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Publishing your key per email

One of the more practical aspects of Gpg4win is its ability to use a "non-secret" public key for the en- and decryption of data. As long as your key and its corresponding passphrase are secure, you have gone a long way towards keeping your information confidential.

Everyone can and should have your public key, just as you can and should have the public keys of the people you correspond with.


In order to exchange secure emails, each party must have access to the public key of the other party. Naturally the receiver needs also a software that can handle with the keys like the Gpg4win modules do.

In order to send someone encrypted emails, you must have their public key in order to encrypt the emails to sent to them.

Similarly, someone wanting to send you encrypted emails must have your public key in order to encrypt the email being sent to you.

This is the reason that your public key should be made widely available. Depending on the number of correspondence partners, this can be done in two ways:

The first way to distribute your public key is to send it by email to one or more selected recipients. Alternatively you can make your email address available to anyone in the Internet. The second option is somewhat risky, as it can result in considerable SPAM activity on your email account. Therefore it is a good idea to only use an address with a good SPAM filter.

You can use Adele to practice the following steps:

Adele is a very good email robot for practicing secure correspondence. Because most people prefer to correspond with a real person rather than with a piece of software (which is what Adele is, after all), we developed the following scenario:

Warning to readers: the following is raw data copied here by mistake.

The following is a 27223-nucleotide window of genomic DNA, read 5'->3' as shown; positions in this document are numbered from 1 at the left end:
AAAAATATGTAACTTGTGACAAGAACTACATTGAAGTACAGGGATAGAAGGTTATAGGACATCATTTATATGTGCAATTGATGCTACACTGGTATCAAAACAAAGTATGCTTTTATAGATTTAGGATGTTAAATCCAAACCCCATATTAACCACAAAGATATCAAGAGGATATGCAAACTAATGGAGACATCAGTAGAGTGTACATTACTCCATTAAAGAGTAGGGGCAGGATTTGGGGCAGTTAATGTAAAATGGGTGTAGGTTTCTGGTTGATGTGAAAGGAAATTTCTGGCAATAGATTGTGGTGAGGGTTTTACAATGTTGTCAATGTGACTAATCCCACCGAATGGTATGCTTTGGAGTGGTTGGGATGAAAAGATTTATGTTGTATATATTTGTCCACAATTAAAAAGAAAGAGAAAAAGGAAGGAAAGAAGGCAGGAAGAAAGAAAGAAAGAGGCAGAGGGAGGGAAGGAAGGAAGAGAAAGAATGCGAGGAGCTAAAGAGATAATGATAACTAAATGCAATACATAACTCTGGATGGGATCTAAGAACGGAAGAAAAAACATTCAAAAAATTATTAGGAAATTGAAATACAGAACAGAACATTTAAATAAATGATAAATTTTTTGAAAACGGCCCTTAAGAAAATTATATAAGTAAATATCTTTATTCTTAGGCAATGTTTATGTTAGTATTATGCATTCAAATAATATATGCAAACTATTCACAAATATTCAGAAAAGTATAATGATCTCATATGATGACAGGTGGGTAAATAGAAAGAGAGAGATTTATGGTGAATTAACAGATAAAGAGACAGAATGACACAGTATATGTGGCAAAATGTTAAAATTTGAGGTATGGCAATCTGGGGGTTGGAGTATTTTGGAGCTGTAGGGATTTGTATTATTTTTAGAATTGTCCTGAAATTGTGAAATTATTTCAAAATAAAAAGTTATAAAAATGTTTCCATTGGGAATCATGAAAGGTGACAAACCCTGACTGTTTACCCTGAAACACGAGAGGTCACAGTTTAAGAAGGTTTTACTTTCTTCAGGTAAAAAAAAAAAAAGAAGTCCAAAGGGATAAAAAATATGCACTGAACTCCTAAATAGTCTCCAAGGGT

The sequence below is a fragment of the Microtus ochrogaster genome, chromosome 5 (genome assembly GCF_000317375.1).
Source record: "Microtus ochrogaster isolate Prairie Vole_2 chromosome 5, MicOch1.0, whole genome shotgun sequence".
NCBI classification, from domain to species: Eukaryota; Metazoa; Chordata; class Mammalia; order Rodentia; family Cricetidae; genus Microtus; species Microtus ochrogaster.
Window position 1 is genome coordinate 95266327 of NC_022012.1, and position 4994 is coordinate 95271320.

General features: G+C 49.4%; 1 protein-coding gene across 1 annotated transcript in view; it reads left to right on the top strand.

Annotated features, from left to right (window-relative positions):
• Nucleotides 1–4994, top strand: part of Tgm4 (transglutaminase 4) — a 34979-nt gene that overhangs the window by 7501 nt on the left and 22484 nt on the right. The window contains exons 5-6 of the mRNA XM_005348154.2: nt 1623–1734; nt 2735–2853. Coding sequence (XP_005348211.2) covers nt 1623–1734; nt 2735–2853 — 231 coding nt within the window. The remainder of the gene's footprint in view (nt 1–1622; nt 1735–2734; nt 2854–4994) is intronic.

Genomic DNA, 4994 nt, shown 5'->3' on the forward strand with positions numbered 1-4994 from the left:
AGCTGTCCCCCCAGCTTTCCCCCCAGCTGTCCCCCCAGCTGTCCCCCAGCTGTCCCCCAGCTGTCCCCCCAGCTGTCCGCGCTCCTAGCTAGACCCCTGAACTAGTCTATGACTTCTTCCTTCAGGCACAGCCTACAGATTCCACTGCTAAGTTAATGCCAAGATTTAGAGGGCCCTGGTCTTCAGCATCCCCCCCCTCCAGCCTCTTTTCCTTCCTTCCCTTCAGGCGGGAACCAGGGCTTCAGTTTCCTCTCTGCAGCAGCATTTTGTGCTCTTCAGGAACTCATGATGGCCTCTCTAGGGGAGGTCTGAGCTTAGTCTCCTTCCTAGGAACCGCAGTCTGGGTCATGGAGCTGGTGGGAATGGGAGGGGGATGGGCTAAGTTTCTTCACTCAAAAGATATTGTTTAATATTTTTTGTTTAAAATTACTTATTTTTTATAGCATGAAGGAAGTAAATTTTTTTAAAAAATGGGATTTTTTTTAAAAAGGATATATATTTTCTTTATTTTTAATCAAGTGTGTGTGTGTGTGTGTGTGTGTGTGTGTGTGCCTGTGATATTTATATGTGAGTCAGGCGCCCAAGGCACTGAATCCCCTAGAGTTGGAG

You first send Adele your public key. Once Adele has received your key, she uses it to encrypt an email which she sends to you along with her own public key. You can now decrypt Adele's email using your own private key, and you can also respond to Adele by encrypting your email with her public key.

You can now export your public key, copy it into an email und send it to Adele.

Here is one possible way of doing just that, a method which works even if your email service does not allow attachments. This procedure also gives you a first in-depth look at your key and its components.

How it works:
Select the key you want to export by clicking on the corresponding key on your list, and then clicking on the [Export] icon of the main GPA menu. Choose a file to export your key to, e.g.
my-key.asc. A popup window will let you know whether the operation was successful. Then click on [OK].

You can access the file through Windows Explorer; make sure you choose the same folder you chose when exporting the key. You can open the file with a text editor (ex. WordPad), which will show your public key as a series of blocks containing text and numbers.

Highlight the whole key portion from




and copy it using the copy function on your toolbar or a keyboard shortcut such as Ctrl-C. This saves your key on the clipboard until you are ready to paste it, as described below.

Start your email program. Open a new email message and paste your public key (Windows users may use a shortcut key such as Ctrl-V). Before doing this, you should configure your email program to send messages in text-only format rather than HTML.

Put adele@gnupp.de into the address line of the email, and my public key on the subject line.

Your email should look like this:

Now send this email to Adele. Make sure that you include your proper email address as sender rather than your practice address, otherwise you will never get a response from Adele!

This process works exactly the same way if you send your key to a real email address. You can add other text, just like in any other email. Obviously, this is not required for emails addressed to Adele, as the robot's only purpose is to help you with the technical aspects of this process.

Summary: You have now sent your public key by email to

someone else (e.g. Adele).

==> The "Copy & Paste" method shown in this example is easily understood by beginners. Chapter 7 of the manual "Gpg4win for Advanced Users" describes how to send your key as a file attachment, which is a more commonly used method.

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